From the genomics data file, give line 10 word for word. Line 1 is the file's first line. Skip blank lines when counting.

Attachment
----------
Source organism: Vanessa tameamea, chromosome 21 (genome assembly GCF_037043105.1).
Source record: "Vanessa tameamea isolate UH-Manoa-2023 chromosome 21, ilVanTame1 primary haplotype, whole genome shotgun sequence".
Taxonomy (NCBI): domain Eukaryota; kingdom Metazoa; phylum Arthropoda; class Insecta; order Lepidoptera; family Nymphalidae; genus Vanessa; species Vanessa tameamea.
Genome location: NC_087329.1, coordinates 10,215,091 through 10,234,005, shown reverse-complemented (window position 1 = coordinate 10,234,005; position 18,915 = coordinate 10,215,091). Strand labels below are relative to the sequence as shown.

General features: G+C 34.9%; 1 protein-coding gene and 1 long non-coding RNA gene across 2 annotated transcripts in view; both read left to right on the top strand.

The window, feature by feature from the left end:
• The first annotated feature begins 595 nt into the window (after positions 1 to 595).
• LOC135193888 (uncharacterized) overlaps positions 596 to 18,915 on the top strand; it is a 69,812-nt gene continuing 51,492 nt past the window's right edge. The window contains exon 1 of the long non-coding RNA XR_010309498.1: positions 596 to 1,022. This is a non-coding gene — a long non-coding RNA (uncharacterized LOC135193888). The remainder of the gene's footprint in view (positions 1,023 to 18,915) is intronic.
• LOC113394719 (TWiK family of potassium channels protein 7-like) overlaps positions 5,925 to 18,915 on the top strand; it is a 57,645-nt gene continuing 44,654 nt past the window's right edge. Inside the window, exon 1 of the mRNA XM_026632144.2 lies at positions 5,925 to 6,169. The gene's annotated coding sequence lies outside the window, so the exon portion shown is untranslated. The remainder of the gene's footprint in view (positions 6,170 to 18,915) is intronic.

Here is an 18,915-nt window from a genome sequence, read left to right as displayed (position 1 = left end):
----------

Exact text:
Here is an 18,915-nt window from a genome sequence, read left to right as displayed (position 1 = left end):